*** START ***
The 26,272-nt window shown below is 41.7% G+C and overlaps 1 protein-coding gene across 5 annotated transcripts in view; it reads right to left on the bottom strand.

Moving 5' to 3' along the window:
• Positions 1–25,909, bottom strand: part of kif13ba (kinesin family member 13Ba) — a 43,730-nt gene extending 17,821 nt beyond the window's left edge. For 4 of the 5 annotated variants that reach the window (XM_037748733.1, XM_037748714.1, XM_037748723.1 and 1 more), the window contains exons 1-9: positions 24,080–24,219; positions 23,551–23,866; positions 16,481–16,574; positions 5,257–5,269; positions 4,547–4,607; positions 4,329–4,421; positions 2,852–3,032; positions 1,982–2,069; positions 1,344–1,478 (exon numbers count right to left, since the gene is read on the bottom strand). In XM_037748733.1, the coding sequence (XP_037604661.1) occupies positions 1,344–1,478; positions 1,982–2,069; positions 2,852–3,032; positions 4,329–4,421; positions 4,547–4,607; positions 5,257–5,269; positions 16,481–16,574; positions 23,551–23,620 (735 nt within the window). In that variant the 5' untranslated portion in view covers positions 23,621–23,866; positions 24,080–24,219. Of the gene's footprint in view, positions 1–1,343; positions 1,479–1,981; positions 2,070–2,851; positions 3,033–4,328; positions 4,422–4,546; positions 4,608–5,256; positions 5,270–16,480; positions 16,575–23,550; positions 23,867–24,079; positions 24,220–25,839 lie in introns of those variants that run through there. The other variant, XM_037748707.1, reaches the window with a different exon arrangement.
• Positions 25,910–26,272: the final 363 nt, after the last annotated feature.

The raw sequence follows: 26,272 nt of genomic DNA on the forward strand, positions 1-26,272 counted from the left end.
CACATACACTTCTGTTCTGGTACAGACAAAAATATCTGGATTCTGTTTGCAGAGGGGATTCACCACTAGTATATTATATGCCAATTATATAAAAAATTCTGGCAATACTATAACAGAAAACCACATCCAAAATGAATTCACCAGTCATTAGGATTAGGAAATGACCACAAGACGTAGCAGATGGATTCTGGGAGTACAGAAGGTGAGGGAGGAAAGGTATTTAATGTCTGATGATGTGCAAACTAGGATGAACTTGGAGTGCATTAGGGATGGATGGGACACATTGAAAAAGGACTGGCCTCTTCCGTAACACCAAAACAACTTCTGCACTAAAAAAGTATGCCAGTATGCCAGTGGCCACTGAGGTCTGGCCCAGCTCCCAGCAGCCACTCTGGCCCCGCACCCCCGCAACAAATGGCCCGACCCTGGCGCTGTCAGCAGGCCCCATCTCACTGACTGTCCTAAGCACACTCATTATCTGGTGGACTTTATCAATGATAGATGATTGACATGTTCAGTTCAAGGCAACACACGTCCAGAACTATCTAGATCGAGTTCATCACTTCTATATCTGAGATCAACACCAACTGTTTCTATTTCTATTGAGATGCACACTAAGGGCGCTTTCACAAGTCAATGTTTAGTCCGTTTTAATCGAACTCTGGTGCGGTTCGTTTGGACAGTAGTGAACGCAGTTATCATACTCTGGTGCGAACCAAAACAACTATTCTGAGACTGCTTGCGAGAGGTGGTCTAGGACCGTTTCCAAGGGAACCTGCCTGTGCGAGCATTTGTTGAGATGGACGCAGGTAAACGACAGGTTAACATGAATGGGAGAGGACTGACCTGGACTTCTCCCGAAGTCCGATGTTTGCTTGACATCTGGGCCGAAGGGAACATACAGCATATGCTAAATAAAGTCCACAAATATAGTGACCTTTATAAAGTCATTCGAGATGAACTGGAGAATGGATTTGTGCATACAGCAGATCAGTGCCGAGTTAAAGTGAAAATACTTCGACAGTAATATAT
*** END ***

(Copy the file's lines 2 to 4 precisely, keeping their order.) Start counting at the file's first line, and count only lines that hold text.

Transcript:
Moving 5' to 3' along the window:
• Positions 1–25,909, bottom strand: part of kif13ba (kinesin family member 13Ba) — a 43,730-nt gene extending 17,821 nt beyond the window's left edge. For 4 of the 5 annotated variants that reach the window (XM_037748733.1, XM_037748714.1, XM_037748723.1 and 1 more), the window contains exons 1-9: positions 24,080–24,219; positions 23,551–23,866; positions 16,481–16,574; positions 5,257–5,269; positions 4,547–4,607; positions 4,329–4,421; positions 2,852–3,032; positions 1,982–2,069; positions 1,344–1,478 (exon numbers count right to left, since the gene is read on the bottom strand). In XM_037748733.1, the coding sequence (XP_037604661.1) occupies positions 1,344–1,478; positions 1,982–2,069; positions 2,852–3,032; positions 4,329–4,421; positions 4,547–4,607; positions 5,257–5,269; positions 16,481–16,574; positions 23,551–23,620 (735 nt within the window). In that variant the 5' untranslated portion in view covers positions 23,621–23,866; positions 24,080–24,219. Of the gene's footprint in view, positions 1–1,343; positions 1,479–1,981; positions 2,070–2,851; positions 3,033–4,328; positions 4,422–4,546; positions 4,608–5,256; positions 5,270–16,480; positions 16,575–23,550; positions 23,867–24,079; positions 24,220–25,839 lie in introns of those variants that run through there. The other variant, XM_037748707.1, reaches the window with a different exon arrangement.
• Positions 25,910–26,272: the final 363 nt, after the last annotated feature.